Alcohol and Substance Use
- Facts about alcohol & drug use on the brain
- Is your substance use a problem?
- Getting help - support groups, info hotline
- Reducing the risk of alcohol and substance use
Here are some important facts for you to know about the effect of alcohol and drugs (substances) on your brain
You will not recover as quickly or as much as people who do not use substances
- Following a brain injury brain cells are lost and the remaining cells have to work harder to do the same activities as before your injury
- If the remaining cells are compromised by substances they are not able to take over duties of the dead cells
- Skills that could be regained are lost to you
Problems with balance, walking or talking get worse
- Even without a brain injury, substances impair functioning in these areas
- If balance and walking are further impaired this will put you at greater risk of falling and additional injury
Problems with saying and doing things without thinking are made worse
- Disinhibition is a common problem as a result of brain injury and substance abuse
- Not being able to control what you say or do can lead to problems such as increased risk taking, arguments and other socially inappropriate behaviour
- It will be hard for you to use strategies to control your behaviour when under the influence of substances
Problems with thinking (e.g. concentration, problem solving, memory) are made worse
- You may have to learn new skills, or relearn old ones, following a brain injury
- Substances interfere with the ability to think and learn new information
After your brain injury substances have a more powerful effect
- There are less brain cells after your brain injury, the substances you take go to fewer cells, thereby reducing your ability to function even more
- You become intoxicated more quickly and the effect is greater
- Substances also interfere with the effectiveness of prescribed medications
Substances worsen your feelings of being low or depressed
- Depression is common following a brain injury
- Alcohol is a depressant
- Your mood will be worsened and even harder to cope with
Substances can cause a seizure
- You have an increased risk of seizure following a brain injury and may be taking seizure medication
- Substances prevent medications from doing their job, increasing your risk of seizure even more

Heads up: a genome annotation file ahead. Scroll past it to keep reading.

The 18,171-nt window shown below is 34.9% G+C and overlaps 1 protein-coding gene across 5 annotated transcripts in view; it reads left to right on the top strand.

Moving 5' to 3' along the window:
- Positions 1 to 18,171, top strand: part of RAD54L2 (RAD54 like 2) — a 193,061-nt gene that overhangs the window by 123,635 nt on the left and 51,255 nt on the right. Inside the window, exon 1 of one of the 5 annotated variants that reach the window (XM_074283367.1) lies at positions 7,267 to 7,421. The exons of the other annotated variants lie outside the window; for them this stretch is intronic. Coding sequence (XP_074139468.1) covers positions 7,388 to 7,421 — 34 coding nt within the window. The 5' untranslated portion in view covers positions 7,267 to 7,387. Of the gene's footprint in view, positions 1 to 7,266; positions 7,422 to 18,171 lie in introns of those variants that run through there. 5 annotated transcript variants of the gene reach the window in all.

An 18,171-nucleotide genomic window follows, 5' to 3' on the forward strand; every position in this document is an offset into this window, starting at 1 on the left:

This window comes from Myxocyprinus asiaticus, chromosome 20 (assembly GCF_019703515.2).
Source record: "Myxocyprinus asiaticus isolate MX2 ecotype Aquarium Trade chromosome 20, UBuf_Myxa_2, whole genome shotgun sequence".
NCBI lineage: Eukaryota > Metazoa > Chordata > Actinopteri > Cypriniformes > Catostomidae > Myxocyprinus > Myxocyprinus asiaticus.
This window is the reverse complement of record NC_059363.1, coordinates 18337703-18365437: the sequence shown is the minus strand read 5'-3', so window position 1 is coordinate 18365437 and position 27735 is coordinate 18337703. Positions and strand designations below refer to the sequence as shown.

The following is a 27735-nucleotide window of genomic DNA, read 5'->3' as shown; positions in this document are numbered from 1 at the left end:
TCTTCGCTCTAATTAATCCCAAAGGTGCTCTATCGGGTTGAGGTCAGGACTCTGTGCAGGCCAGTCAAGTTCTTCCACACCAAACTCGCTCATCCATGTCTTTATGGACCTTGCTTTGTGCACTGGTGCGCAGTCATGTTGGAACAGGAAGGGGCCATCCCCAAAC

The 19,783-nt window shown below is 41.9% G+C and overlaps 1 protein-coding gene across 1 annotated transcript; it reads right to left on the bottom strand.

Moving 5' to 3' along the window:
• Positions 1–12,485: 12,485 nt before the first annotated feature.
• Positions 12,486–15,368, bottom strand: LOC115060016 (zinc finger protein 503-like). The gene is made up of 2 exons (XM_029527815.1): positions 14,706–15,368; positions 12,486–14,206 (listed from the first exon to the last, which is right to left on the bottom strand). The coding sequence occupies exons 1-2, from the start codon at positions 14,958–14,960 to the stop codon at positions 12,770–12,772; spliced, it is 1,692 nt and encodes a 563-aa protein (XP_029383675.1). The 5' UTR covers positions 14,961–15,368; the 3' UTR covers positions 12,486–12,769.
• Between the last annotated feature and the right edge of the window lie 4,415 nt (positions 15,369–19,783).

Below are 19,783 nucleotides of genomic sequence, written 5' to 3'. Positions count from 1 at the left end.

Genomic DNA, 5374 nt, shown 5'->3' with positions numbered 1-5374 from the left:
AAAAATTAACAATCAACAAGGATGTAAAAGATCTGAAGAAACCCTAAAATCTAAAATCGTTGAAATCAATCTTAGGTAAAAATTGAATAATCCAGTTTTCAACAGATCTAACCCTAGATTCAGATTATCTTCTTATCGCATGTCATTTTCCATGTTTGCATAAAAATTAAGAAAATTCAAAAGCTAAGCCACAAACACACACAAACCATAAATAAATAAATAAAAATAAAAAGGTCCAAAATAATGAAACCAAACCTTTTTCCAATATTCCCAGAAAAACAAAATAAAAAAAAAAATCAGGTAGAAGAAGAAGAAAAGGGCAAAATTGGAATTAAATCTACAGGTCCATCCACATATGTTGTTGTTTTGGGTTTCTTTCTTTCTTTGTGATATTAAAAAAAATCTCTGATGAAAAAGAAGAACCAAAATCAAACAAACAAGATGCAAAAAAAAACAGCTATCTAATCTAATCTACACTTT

- Even if you are at low risk for seizure, substances will increase your risk of seizure
Substances put you at greater risk of having another brain injury
- If you have difficulty thinking clearly, walking smoothly or reacting quickly you are at greater risk for another injury
- Second injuries cause more harm than the initial injury
- The destruction of more brain cells after a 2nd injury will leave even fewer cells to do the same jobs, and even more abilities will be lost
Being aware that you have a problem is an important first step
- Are you using substances to cope with being lonely, tired, bored and depressed?
- Are you using substances for pain and sleep problems?
- Have you always used substances, even before your injury?
- Do all your supports drink?
- Have you used substances every night this week?
Here are some resources - 12 step groups - where you can get help.
- Alcoholics Anonymous
- Narcotics Anonymous
- Cocaine Anonymous
- Crystal Meth Anonymous
- Gamblers Anonymous
- Sexaholics Anonymous
- Sex Addicts Anonymous
- Codependents Anonymous
16 Step Groups (Alternative to 12 Step Groups):
Alcohol and Drug Information and Referral Service:
604-660-9382 or BC Toll Free: 1-800-663-1441
24 hours, 7 days a week.
If you decide you want to use alcohol you may find the following suggestions useful in reducing the risks:
- Keep track of how much you drink. Know the quantity of alcohol in your drink.
- Stay alert to prevent accidents or falls. If you have had nothing to drink for a number of weeks, or your medications have changed, be particularly careful: you may become impaired by a much smaller amount of alcohol than before.
- Don’t use alcohol on a daily basis. Drinking daily gradually builds up your body’s resistance to alcohol, which can lead to heavier use.
- As an alternative to alcoholic drinks, try alcohol-free or low-alcohol beer or wine.
- Remember to eat when you are drinking.
- Don’t use alcohol as a medication for pain or sleep disturbance.
- Don’t use it to cope with problems or worries. Talk to your doctor or a counsellor for help with these concerns.
Photo credit: D Sharon Pruitt/flickr (cc)
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The mission of Brainstreams.ca is provide 24/7 access to information and resources for the thousands of people who experience brain injury in BC and beyond each year.
We are actively seeking collaborators who share our vision to build Brainstreams.ca into a world-class online knowledge hub.
To explore partnership opportunities with Brainstreams.ca, contact Sarah Lowis at Sea to Sky Management at email@example.com.